The game of life
Competing for survival
Most animals interact with other animals or plants directly because they depend on them for food. They also compete with animals of their own species, or with other animal populations, for the same food sources, especially when these are scarce.
Human populations are involved in more interactions with other species than it seems possible to count – from our domestication of animals for food and companionship, to the destruction of natural ecosystems, to the communities of bacteria in our guts that help us digest our food. Of course, human populations also interact with one another. Like all animals, we fight over territory and resources, even as we try to cooperate for the greater good.
Within all ecosystems there is competition for precious resources, such as light, water or space. When competition is between members of the same species, it is intraspecific; when it is between different species, it is interspecific.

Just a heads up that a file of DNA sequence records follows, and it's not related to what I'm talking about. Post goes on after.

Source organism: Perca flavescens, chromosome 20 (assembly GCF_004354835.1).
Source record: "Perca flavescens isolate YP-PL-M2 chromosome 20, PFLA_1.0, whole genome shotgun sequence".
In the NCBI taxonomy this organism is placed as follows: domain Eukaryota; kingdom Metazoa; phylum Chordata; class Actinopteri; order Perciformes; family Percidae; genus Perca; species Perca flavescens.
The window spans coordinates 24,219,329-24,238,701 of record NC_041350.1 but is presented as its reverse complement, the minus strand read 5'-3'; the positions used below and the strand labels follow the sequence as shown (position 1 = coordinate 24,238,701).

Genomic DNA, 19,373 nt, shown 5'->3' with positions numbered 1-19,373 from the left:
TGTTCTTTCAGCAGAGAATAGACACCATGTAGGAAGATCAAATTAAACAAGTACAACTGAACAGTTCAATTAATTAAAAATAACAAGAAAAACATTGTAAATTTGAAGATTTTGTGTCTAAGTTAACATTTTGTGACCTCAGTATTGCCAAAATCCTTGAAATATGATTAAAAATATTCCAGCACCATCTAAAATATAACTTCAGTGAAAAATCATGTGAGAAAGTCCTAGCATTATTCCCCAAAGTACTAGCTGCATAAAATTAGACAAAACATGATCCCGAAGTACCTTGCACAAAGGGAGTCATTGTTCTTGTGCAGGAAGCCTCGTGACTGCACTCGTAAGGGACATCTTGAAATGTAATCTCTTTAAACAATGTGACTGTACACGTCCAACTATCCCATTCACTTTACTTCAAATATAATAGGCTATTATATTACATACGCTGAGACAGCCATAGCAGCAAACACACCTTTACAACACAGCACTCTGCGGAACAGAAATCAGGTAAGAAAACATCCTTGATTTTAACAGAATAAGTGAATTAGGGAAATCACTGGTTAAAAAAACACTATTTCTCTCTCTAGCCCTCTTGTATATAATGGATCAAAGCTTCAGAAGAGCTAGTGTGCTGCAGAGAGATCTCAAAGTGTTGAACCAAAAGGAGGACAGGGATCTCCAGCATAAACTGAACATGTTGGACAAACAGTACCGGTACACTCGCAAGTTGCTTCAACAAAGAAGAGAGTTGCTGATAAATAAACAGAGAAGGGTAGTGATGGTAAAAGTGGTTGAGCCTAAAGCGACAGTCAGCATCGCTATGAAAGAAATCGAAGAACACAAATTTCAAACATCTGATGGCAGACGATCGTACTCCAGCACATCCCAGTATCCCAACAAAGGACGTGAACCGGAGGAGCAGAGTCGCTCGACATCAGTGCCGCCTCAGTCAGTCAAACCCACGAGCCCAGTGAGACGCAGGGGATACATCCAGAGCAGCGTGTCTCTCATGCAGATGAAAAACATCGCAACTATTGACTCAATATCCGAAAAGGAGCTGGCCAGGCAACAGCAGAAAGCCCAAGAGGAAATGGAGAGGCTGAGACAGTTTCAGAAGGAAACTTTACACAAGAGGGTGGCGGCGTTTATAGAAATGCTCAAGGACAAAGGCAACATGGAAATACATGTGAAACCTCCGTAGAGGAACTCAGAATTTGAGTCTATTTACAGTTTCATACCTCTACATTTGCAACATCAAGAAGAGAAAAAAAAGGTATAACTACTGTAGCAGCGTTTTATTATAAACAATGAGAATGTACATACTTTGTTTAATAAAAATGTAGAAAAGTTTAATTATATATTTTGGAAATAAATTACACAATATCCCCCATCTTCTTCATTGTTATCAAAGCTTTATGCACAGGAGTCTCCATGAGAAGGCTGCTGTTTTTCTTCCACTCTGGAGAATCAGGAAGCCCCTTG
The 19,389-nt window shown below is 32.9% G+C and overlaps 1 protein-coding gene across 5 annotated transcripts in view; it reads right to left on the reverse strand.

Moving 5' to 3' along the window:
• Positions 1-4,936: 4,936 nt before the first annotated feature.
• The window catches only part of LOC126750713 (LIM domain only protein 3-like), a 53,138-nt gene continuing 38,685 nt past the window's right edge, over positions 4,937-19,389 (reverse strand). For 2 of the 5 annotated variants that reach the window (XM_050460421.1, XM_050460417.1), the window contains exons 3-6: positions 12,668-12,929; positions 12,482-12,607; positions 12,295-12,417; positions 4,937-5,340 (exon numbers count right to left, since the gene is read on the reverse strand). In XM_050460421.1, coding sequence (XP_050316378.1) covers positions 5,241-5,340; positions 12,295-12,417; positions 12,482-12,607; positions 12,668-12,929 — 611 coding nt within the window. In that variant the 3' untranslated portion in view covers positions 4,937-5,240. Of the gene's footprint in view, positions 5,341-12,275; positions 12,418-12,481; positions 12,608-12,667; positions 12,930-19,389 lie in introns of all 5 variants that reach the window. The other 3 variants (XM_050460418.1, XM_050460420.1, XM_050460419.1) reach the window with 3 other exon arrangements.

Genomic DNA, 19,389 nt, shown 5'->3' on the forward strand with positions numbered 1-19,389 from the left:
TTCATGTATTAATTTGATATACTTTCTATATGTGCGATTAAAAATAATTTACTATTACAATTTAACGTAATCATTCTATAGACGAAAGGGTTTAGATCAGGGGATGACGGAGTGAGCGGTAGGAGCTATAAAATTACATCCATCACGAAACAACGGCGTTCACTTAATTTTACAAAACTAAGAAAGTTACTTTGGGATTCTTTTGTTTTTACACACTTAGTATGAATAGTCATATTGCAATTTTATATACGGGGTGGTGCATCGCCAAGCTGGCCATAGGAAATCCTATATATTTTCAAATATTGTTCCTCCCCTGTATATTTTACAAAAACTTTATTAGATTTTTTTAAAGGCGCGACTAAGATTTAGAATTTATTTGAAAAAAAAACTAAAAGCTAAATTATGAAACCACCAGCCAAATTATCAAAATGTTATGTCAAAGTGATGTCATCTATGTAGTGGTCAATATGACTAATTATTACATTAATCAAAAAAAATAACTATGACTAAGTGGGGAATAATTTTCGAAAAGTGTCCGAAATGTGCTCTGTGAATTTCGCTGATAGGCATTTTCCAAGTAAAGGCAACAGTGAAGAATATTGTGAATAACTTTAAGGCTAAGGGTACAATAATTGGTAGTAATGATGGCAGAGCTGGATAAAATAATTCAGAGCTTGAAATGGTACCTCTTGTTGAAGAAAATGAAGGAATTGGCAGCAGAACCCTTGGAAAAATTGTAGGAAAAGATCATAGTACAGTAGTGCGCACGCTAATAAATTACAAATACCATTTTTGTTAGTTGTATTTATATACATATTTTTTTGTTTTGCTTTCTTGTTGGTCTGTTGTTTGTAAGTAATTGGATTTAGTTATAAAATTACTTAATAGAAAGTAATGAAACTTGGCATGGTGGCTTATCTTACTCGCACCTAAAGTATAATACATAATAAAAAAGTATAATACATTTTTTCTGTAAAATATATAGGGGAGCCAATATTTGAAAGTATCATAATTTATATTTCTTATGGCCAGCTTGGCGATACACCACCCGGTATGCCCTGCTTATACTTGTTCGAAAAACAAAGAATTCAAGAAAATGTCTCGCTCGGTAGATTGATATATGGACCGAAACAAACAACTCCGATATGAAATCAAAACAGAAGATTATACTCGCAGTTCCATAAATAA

Scientists have spent many years studying interspecific competition between crayfish species across Europe and North America. In many areas of the UK native white-clawed crayfish are being replaced by invasive North American signal crayfish, which originally escaped from British crayfish farms. The larger invaders oust the native crayfish from the limited refuges under rocks in streams and rivers and compete for food. They also carry a fungal plague, to which the UK species has no defence.
Their battle over niche is an example of the competitive exclusion principle, which states that it is impossible for two species in the same ecosystem to coexist if they are competing for the same resources.Lead image:
University of Leeds, Faculty of Biological Sciences